Boost Your Empathy This Valentine’s Season with 3 Fun Activities
While Valentine’s Day may be more generally associated with romantic love, it can also be a great time to strengthen your empathy and compassion for people in general—and to help your kids do the same!
Since The Hopper is all about fostering meaningful family bonds through exploration and self-discovery, I decided to explore the science of together time.
Empathy, is defined as “the ability to understand and share the feelings of another” (oxforddictionaries.com). In other words, the ability to see the world through someone else’s eyes or walk a mile in their shoes. It’s about being able to set aside one’s own assumptions and worldview in order to better understand someone else’s inner motivations, thoughts, and ways of interacting with their environment. Empathy is a key component of social intelligence and the ability to successfully understand and connect with others. It has also been shown to increase community ties and to reduce conflict and bias (people are less likely to engage in conflict when they better understand the other person’s motivation and feelings)
While being able to completely understand another person’s internal world isn’t possible, there are exercises and tools that can help build and engage empathy. So this Valentine’s holiday season, why not try out one of the exercises below with your kids?
Sensory Empathetic Modelling
In this exercise you will try to carry out a task while experiencing a temporary sensory impairment that may be common to another individual or group. For example, developing empathy for elderly parents/grandparents who may be experiencing diminished abilities by trying to walk in their shoes.
- Carry out an everyday task as you normally would. For example, make a sandwich. Be cognizant of the various steps required, and, if doing the exercise with a child or partner, speak aloud about the process and the ease or difficulty of the various sub-tasks.
- Carry out the same task while implementing one of the following temporary sensory impairments. Again, be cognizant of the process and speak aloud about the experience. What was easier? More difficult? What surprised you?
- Visual impairment: using an inexpensive pair of glasses or sunglasses (paper/plastic ones are perfect), obscure parts of the lenses using milk stains or a bit of Vaseline.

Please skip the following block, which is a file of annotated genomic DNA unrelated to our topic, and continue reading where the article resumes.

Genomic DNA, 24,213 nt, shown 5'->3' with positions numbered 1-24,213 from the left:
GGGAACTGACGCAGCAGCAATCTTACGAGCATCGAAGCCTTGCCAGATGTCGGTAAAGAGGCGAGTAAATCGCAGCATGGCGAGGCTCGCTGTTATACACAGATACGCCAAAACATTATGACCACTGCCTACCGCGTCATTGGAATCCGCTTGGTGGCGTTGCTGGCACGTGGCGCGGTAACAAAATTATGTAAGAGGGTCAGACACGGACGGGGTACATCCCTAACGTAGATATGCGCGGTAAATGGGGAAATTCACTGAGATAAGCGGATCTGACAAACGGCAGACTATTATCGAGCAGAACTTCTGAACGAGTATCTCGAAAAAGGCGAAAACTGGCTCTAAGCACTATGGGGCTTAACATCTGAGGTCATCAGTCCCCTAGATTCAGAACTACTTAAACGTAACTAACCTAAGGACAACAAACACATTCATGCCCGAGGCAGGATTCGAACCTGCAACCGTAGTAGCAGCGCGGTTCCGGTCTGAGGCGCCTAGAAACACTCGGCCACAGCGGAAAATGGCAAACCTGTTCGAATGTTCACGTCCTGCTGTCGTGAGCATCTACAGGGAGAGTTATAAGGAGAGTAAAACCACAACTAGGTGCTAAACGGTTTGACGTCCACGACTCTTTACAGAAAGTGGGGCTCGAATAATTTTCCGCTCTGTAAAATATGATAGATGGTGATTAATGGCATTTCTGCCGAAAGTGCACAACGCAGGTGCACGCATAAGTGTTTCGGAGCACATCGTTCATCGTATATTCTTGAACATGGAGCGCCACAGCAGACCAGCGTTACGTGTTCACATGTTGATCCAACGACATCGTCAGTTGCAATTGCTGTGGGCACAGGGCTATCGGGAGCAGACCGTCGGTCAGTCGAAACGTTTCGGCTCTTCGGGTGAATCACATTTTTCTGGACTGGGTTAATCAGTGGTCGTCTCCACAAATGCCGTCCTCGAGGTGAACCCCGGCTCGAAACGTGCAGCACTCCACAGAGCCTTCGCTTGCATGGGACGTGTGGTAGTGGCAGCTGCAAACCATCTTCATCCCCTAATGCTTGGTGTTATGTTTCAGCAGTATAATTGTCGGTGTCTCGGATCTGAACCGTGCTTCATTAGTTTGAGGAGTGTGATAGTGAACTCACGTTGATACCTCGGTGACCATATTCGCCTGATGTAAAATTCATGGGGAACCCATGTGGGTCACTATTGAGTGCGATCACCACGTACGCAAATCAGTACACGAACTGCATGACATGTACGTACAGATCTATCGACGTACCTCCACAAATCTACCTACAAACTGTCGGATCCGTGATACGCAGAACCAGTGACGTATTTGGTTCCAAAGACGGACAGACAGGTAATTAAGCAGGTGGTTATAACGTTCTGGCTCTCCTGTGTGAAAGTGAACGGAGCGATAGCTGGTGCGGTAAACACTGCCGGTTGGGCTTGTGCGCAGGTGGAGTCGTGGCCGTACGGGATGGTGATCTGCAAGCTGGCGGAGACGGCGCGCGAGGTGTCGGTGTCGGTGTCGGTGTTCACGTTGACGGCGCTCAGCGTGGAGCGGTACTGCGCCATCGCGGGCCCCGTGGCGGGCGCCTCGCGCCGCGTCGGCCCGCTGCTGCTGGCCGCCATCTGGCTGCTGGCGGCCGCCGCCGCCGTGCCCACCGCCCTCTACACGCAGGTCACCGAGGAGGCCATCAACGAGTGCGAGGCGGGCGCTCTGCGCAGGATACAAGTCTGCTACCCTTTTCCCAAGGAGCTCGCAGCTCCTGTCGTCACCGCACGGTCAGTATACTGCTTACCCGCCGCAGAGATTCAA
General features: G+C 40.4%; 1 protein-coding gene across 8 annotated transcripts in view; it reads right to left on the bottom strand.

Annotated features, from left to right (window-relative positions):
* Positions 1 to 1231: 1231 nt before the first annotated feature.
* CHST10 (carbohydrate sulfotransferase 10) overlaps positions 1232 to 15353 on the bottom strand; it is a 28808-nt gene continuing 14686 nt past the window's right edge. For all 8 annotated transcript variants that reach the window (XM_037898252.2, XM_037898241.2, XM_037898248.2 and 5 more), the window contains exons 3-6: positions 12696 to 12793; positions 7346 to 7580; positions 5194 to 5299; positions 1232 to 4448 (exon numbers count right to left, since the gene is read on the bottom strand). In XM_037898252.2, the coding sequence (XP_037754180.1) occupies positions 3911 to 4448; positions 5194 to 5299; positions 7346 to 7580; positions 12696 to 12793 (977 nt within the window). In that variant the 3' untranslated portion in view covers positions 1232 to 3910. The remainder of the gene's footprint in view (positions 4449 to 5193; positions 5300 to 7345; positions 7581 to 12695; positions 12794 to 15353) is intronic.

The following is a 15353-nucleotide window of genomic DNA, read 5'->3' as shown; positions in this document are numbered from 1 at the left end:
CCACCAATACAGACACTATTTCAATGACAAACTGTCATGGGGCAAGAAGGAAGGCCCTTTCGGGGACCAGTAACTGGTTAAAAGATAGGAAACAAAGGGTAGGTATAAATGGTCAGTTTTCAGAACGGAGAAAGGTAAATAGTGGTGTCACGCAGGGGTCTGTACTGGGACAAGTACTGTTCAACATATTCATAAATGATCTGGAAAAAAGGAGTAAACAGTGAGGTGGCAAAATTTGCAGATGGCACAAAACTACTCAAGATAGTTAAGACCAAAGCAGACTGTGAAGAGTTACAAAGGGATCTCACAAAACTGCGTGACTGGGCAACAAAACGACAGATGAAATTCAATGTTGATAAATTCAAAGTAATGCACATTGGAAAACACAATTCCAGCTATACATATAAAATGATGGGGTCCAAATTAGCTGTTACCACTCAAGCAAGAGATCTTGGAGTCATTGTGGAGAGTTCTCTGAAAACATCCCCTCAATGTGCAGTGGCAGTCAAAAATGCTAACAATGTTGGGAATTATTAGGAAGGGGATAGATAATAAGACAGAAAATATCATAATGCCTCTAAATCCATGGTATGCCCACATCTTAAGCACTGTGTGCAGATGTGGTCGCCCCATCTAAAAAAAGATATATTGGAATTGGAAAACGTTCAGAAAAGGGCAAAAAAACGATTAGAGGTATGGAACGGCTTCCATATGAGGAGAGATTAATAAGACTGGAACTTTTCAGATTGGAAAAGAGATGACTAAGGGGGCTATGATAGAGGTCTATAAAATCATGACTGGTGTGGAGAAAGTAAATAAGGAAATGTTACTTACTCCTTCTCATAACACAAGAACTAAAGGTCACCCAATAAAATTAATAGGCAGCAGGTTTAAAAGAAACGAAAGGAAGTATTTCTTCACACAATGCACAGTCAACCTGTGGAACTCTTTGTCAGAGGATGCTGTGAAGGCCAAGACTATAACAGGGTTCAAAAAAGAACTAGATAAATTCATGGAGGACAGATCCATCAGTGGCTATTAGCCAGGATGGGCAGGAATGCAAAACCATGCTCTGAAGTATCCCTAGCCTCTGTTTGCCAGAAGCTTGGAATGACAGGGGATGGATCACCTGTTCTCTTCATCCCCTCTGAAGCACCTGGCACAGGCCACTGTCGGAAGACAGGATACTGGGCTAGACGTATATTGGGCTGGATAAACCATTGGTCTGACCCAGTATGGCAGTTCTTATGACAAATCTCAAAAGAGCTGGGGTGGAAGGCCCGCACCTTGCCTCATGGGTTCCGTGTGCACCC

- Reduced dexterity: put on a pair of thick, heavy gloves – ideally in a size too large.
- Arthritis: using a low tack tape (such as scotch tape or masking tape), gently tape coins to the back of your knuckles to limit mobility and create discomfort. For kids, perhaps simply loosely tape the joints without the coins.
- Discuss. What were some of the key differences between how you normally experience the task and how you experienced the task with a simulated impairment? What other types of tasks might also be difficult? For example, if opening a jar of peanut butter was difficult with simulated arthritis, how might it feel to open a smaller container, such as medicine? Or a different type of container, such as an individual yogurt pack? Do you think these are difficulties faced by the elderly people in your life – such as a grandparent? And remember, these exercises are about developing empathy rather than sympathy – understanding how someone might feel rather than simply feeling sorry for them.
Get Curious and Listen
Strike up a conversation with someone different from you. Perhaps a co-worker in a different department you’ve never spoken to before; or the barista at your local coffee joint. Look for individuals with diverse points of view and then seek out any fundamental similarities, instead of differences, in your perspectives. Be sure to actively listen.
Or, learn more about someone you already know using IDEO’s design method ‘5 Whys?’. This exercise is as simple as it sounds, but can be a great way to better understand the underlying beliefs behind someone’s behavior. Simply ask “Why….?” to five consecutive responses. While often used to understand the underlying reason for a problem, it can also be used to kick off a deeper conversation about someone’s underlying views and beliefs and to build empathy and connections.
For children too young to engage in some of the other activities, a fun way to actively build empathy is to create a feelings collage.
- Step 1: Using old magazines, have your kids cut out various pictures of people expressing different emotions. Have them glue the images to a poster board, or large size paper, and label each image with the feeling they think is being shown.
- Step 2: Discuss. Ask your kids to explain the ‘why’ behind the label – such as facial expression, activity, location, body language, etc. For example, what makes you think this man is surprised?
Advancing our empathy skills is crucial to enhance relationships with our families and community at large. For the future generation of problem solvers, empathy is also an important tool that invites collaboration, more insightful interpretations when looking at a scientific challenge, for example, and ultimately allows us to explore more efficient and creative ways to problem-solve together
To learn more about empathy and empathy building activities, check out these resources:
- Stanford’s Design Process for Kids: Teaching Big Picture Problem Solving
- Stanford University d.school Empathy Planner
- 40 Kindness Activities & Empathy Worksheets for Students and Adults
- 5 Activities for Building Empathy in Your Students
- Exercise In Radical Empathy To Minimize Conflict
- Using Virtual Reality to Increase Empathy
- Center for Empathy